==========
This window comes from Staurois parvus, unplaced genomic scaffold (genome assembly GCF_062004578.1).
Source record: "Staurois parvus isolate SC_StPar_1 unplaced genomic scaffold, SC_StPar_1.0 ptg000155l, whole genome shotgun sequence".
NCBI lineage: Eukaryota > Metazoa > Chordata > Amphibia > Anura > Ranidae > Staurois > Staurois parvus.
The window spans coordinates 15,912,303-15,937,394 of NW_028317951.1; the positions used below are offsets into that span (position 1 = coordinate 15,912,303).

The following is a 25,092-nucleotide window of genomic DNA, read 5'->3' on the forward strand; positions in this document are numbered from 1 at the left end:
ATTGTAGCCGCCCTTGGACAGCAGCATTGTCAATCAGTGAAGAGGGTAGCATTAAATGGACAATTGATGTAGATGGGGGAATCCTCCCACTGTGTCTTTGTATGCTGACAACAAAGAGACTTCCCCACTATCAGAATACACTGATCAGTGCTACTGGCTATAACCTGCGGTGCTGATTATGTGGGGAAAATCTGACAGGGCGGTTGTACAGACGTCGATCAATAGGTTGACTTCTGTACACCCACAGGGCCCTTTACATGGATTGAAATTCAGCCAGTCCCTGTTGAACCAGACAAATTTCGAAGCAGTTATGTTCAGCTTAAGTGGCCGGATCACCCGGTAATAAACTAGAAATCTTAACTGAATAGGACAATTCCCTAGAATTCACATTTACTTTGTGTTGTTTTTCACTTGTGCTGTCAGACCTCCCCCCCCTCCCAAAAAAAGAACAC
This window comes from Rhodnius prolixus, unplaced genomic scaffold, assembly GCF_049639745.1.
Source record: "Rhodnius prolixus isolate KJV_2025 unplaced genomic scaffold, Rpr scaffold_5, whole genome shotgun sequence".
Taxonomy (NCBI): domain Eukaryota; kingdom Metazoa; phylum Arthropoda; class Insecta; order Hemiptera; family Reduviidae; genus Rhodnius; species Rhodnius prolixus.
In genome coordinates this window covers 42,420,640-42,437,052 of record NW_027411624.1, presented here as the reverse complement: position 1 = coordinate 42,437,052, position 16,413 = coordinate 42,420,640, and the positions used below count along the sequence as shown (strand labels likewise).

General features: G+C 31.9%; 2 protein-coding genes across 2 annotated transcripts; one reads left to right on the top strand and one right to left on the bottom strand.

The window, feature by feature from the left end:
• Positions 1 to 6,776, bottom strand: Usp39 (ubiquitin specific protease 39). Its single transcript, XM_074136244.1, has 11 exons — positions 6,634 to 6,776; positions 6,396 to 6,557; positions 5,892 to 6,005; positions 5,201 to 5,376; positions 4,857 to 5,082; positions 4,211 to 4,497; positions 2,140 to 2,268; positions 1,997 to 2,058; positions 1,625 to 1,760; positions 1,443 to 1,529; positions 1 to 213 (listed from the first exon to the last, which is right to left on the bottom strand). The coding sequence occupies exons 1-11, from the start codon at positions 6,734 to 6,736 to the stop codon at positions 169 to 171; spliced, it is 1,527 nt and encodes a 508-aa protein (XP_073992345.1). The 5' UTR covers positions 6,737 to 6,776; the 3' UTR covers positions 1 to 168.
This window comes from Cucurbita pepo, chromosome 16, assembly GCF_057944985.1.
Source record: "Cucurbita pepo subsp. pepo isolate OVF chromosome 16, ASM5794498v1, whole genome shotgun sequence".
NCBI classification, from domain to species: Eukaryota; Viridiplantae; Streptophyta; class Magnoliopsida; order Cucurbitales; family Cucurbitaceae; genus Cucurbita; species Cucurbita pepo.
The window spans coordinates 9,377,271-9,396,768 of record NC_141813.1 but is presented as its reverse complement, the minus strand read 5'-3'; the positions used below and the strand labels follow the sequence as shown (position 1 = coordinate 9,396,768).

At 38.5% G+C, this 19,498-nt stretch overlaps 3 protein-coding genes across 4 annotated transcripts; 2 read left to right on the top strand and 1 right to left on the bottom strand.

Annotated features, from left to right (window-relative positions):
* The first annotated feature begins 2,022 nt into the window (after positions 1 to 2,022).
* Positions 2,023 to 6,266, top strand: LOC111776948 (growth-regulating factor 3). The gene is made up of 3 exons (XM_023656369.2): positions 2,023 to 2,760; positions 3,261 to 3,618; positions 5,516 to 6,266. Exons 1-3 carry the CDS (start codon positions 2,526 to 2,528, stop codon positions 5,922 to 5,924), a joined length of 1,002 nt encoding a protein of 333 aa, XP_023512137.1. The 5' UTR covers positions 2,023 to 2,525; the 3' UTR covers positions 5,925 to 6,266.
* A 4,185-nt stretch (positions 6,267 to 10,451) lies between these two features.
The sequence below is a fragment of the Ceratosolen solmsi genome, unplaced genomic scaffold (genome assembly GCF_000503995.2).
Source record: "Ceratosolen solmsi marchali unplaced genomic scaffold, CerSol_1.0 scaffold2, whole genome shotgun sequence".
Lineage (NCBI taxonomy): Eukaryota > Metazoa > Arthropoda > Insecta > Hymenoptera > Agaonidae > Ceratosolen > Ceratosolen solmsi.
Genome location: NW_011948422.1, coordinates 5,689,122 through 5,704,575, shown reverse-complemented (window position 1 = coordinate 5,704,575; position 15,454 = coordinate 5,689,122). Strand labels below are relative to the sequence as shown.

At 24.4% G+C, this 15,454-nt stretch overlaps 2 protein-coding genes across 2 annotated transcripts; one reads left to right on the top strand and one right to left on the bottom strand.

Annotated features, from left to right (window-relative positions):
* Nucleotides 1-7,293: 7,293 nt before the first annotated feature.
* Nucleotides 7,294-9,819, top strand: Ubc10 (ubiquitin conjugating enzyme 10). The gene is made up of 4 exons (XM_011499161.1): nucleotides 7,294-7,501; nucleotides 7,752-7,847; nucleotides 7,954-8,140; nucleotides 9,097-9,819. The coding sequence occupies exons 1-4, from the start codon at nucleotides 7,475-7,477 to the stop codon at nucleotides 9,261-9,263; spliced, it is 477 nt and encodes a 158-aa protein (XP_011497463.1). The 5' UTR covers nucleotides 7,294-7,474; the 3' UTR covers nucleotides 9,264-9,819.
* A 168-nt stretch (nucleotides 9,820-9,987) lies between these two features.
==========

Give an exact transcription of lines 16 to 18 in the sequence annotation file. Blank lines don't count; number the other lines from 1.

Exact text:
NCBI classification, from domain to species: Eukaryota; Viridiplantae; Streptophyta; class Magnoliopsida; order Cucurbitales; family Cucurbitaceae; genus Cucurbita; species Cucurbita pepo.
The window spans coordinates 9,377,271-9,396,768 of record NC_141813.1 but is presented as its reverse complement, the minus strand read 5'-3'; the positions used below and the strand labels follow the sequence as shown (position 1 = coordinate 9,396,768).

At 38.5% G+C, this 19,498-nt stretch overlaps 3 protein-coding genes across 4 annotated transcripts; 2 read left to right on the top strand and 1 right to left on the bottom strand.